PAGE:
Breakfast prices will go up 25 cents at Durango School District 9-R cafeterias next year, and the cost for a day in the Kids Camp program will increase by $3 a day.
The increase in breakfast costs will bring in about $13,730, not nearly enough to cover the increased cost the food services program will incur as the district moves to provide all support staff with a livable wage.
Cafeteria workers will make at least $13 an hour next year compared with a minimum of $11 this year, which will increase costs for food services by $235,000.
La Plata County Thrive, which advocates for a living wage, lists a living wage of $13.31 for a single person in La Plata County but offers credits for benefits such as health insurance.
District spokeswoman Julie Popp said when all 9-R benefits are taken into account, the district’s minimum wage in 2018-19 would be about $18 an hour.
Breakfast costs will go from $1.25 in elementary schools to $1.50, from $1.50 to $1.75 in middle schools and from $2 to $2.25 at Durango High School.
The district subsidizes the Kids Camp summer child care program, which serves about 140 children, by about $40,000 a year.
The $3-a-day increase will still require a subsidy from the district for the summer program, but a $5-per-day increase, which would have eliminated the summer camp subsidy, was rejected as too steep.
Demand in Kids Camp exceeds available spots, but with the district increasing wages for support staff to a livable wage, more people might be attracted to serve as staff members, which would allow the program to increase the number of children who could be served.
“We’re really pleased we were able to get support staff to a livable wage,” said Jennifer Latham, president of the Durango Education Support Professionals Association.
The district’s budget includes $425,800 in additional funding for salary increases for support staff in 2018-19.
The board tabled a vote on a new salary schedule for the Durango Education Association, the teachers union, but the delay was only to get a better picture of the final budget. Revenue projections from state and federal sources are still incomplete and tentative.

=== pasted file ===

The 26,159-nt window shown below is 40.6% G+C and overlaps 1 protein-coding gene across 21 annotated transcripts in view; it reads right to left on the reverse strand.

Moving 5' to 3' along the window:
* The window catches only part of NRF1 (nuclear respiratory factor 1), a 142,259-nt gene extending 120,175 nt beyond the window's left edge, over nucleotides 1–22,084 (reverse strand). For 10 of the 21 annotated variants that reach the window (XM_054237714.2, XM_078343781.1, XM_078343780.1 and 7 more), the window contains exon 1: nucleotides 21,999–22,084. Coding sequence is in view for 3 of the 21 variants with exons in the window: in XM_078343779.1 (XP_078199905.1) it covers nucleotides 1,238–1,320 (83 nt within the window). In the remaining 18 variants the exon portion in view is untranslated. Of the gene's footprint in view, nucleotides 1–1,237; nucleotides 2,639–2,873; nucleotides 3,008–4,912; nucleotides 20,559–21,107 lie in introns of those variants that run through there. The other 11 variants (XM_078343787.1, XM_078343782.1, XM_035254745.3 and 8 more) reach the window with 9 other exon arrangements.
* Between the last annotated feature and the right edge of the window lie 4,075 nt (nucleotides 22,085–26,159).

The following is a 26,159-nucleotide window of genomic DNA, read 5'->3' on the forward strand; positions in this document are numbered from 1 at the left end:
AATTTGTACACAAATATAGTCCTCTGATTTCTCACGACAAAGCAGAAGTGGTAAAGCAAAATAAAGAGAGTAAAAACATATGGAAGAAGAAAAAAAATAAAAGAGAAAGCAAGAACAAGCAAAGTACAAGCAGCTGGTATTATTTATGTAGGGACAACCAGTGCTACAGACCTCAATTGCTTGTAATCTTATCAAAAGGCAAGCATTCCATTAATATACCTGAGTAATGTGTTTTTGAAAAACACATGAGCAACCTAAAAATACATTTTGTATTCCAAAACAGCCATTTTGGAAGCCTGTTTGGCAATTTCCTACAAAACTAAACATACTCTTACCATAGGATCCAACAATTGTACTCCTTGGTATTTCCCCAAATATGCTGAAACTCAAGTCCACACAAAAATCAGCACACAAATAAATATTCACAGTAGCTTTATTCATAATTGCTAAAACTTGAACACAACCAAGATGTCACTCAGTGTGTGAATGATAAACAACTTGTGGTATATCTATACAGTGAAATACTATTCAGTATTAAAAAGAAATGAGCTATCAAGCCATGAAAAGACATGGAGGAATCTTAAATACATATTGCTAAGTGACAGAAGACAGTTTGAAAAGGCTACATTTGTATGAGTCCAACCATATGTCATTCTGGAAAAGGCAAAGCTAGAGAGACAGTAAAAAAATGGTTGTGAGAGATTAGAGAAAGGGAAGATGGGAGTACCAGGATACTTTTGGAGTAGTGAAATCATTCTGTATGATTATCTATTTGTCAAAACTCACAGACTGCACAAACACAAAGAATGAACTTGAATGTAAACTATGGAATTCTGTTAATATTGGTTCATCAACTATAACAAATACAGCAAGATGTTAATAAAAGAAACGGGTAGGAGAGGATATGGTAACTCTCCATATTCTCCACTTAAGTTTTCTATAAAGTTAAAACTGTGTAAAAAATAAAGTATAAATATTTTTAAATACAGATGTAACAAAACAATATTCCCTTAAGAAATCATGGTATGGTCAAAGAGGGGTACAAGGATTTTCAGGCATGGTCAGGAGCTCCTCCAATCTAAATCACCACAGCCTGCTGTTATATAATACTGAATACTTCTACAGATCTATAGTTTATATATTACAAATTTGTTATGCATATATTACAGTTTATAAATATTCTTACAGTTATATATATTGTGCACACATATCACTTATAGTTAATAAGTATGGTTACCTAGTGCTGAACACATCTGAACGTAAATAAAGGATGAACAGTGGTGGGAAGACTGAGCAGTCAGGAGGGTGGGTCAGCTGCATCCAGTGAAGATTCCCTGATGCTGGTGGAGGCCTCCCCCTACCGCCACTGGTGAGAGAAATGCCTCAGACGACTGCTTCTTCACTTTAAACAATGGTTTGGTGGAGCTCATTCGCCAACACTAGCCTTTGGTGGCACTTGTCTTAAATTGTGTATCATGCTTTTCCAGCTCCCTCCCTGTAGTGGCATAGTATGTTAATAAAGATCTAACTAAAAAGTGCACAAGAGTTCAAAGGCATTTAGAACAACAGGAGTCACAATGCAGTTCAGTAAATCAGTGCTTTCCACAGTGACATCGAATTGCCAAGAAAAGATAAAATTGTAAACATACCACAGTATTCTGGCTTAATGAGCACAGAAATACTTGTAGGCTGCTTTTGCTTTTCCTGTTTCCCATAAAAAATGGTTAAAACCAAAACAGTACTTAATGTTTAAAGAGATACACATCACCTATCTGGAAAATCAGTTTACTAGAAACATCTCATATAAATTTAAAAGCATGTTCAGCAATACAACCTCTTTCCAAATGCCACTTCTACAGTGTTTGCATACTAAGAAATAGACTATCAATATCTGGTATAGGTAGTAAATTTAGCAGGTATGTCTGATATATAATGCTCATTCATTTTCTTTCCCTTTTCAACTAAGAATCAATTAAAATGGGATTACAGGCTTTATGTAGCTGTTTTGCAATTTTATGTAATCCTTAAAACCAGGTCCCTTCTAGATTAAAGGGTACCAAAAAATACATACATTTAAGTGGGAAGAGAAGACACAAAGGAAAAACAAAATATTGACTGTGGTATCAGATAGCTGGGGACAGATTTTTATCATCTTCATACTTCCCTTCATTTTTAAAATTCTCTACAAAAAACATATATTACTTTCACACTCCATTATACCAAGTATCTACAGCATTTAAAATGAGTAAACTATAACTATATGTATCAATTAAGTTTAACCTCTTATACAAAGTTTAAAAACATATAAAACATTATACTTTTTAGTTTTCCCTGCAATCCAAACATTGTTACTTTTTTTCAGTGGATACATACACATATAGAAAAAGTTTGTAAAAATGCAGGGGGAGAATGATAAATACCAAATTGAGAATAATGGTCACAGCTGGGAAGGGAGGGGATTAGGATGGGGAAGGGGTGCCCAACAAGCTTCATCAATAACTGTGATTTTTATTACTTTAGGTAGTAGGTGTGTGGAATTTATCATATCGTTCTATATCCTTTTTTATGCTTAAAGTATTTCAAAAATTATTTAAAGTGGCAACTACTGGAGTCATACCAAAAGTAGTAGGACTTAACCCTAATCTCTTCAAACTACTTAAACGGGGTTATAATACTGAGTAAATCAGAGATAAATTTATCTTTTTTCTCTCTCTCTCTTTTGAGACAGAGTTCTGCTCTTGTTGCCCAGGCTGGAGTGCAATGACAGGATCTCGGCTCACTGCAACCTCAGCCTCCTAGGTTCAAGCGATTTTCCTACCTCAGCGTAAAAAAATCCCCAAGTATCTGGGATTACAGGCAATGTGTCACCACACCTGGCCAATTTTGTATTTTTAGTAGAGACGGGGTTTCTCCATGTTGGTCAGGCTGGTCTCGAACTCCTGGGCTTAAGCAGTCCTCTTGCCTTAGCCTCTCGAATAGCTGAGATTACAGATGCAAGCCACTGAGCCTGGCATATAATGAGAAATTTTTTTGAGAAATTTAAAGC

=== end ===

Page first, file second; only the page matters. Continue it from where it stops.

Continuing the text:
Stephanie Mt Pleasant, president of the DEA, said she was pleased with negotiations and expected the salary schedule to be adopted at the board’s June 5 meeting.
The district budgeted a $770,000 increase to pay for teachers advancement on the salary schedule in 2018-19.
Board members were also presented a budget of $54.29 million for 2018-19, a $5.24 million increase over the 2017-18 budget. Per-pupil funding is expected to be $7,954 for 2018-19 compared with $7,582 for 2017-18. Adoption of the budget is expected at the June 19 board meeting.
Besides meeting a living wage standard for support staff, budget initiatives included increasing support to meet the social-emotional needs of students.
The district plans to hire 7.5 full-time-equivalent positions for 2018-19 to enhance its ability to meet the social-emotional needs of students.
9-R Superintendent Dan Snowberger said Pueblo Community College will pay for a $200,000 remodel of now-unused space at Durango High School that PCC will move into next year, and the district is paying for a remodel at DHS for an early childhood center and playground that will provide child care options for 9-R employees.
The early childhood center, Snowberger said, would aid in attracting and retaining teachers.
“We lose teachers every year because they can’t find good options for child care,” he said.
The 13 positions for child care in the center are already filled, Snowberger said, and a waiting list has been established.